The colonials watched with fear and dread as the ranks of redcoated soldiers slowly advanced toward them. The whistling of cannonballs, shot from British warships and from an artillery battery on Copps Hill in Boston, filled the air. In the distance, on the other side of Breeds Hill, the town of Charlestown had been struck many times by these missiles, setting many buildings blazing. Great tongues of fire licked the sky. Great billows of smoke rose above Breeds Hill.

As the British drew nearer, the artillery fire ceased. The colonials heard only the beating of British drums and the thud-thud-thud of British feet. “Don’t fire until you see the whites of their eyes!” Prescott shouted, and the men held their fire. The British were 200 feet away—then 100—then 75. Still, the colonials held their fire. When the British were only 50 feet away, the colonials could see the whites of their eyes. “Fire!” cried Prescott. And the colonials fired a blazing volley, wrapping themselves in black gun smoke.

This colonial volley tore into the advancing British, and many a red-coated soldier fell to the ground, dead or wounded. The British still advanced, and the colonials continued their point-blank fire. More British fell. Then came a force of grenadiers led by General Howe himself. They, too, were riddled by colonial fire, and fell. Finally, panic filled the remaining British, and they fled.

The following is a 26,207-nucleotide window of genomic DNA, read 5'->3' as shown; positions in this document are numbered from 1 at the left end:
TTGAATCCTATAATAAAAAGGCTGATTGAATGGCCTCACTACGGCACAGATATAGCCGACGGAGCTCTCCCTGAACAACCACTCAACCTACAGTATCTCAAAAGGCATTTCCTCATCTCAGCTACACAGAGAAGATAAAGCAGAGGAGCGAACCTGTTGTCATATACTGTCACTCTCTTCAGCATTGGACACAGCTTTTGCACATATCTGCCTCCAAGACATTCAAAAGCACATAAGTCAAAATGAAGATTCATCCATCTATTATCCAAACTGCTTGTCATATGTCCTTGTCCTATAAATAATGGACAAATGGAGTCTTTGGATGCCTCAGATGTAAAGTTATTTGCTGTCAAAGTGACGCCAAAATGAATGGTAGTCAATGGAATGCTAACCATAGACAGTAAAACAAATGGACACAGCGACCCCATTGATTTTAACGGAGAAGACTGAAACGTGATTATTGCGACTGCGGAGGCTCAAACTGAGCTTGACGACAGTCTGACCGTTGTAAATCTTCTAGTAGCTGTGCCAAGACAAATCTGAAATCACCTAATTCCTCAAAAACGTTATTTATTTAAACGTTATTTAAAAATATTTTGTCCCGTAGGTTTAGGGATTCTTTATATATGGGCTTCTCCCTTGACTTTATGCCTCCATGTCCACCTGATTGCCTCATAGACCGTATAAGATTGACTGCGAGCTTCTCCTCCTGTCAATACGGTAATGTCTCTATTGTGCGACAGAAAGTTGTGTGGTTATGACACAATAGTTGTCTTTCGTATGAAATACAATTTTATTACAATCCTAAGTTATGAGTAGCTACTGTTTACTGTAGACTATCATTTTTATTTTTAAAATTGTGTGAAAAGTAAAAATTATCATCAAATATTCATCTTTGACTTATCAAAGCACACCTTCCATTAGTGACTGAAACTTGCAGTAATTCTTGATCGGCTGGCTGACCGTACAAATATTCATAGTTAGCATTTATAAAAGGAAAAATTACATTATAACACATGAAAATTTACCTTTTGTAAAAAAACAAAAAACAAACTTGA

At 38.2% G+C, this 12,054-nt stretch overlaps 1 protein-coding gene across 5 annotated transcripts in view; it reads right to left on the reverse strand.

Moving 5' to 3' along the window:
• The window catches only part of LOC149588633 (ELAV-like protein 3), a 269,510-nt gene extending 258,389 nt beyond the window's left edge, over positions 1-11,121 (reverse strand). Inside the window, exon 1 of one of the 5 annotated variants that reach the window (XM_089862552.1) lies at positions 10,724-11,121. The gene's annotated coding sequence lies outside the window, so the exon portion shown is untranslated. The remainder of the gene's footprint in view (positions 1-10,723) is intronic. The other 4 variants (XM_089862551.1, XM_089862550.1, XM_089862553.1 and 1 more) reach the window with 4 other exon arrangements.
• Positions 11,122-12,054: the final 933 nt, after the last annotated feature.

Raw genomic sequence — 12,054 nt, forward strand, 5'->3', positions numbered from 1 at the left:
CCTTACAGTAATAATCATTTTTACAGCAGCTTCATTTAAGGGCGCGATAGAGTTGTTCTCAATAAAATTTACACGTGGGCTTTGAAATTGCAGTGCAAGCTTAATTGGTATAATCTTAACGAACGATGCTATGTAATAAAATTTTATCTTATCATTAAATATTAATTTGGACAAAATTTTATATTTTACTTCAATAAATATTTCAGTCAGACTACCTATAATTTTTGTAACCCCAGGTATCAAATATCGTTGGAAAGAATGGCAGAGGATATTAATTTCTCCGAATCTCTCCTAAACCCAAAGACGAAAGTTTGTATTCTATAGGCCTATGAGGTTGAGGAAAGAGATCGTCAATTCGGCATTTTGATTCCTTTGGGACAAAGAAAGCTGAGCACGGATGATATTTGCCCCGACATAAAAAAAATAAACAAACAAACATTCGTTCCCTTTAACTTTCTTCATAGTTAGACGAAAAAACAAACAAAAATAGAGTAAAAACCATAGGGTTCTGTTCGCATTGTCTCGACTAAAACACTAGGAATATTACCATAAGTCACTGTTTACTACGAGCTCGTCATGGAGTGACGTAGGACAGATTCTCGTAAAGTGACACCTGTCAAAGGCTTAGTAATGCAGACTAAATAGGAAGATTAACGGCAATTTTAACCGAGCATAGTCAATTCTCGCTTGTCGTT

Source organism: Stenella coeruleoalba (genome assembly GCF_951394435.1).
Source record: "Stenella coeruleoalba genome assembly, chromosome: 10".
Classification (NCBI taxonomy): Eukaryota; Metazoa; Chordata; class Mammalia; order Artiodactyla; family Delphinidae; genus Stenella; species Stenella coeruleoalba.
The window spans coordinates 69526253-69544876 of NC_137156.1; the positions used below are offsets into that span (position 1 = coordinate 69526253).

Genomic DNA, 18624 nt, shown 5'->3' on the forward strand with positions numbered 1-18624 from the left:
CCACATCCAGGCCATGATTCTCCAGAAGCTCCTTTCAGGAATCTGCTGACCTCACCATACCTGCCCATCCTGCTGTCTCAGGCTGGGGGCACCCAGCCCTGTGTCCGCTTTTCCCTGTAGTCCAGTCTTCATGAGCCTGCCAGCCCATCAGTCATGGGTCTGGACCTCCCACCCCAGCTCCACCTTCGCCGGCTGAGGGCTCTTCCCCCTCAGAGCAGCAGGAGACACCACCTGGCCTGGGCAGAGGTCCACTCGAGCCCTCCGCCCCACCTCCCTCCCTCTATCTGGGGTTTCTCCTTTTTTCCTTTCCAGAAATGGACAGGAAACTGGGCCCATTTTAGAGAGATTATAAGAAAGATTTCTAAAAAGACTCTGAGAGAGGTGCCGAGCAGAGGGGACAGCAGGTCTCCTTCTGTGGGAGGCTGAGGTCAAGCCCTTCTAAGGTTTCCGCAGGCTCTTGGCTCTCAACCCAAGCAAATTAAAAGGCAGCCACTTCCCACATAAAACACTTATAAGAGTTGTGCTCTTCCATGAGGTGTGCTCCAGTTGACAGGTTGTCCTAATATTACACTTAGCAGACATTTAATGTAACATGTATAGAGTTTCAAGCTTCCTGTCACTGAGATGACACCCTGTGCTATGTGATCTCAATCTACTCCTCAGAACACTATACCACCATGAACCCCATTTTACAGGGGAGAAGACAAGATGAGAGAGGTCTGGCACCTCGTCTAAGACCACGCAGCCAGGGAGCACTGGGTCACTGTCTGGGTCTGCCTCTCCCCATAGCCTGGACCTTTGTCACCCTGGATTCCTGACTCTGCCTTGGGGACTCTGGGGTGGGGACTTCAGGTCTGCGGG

Battle of Bunker Hill
Battle of Bunker Hill

But Howe was not beaten. He reorganized his troops and, this time, British grenadiers and marines advanced directly against Breeds Hill. From the stockade and from the trenches the colonials again opened fire. The British fell in great numbers. But the colonials were running out of ammunition. Howe’s third assault against Breeds Hill was able to drive the colonials from their positions, and they fled before the victorious British.

Yet, the British were not so victorious. Of the 2,200 British who fought that day, 1,054 had been killed and wounded. The colonists lost only 444 men out of 3,200. The Battle of Bunker Hill (which was actually fought on Breeds Hill) gave the colonists confidence that they could stand up to the British. The battle, too, taught the British that the colonials were tougher than they had thought; it was a dearly bought victory. “Another such,” said a British general, “would have ruined us.”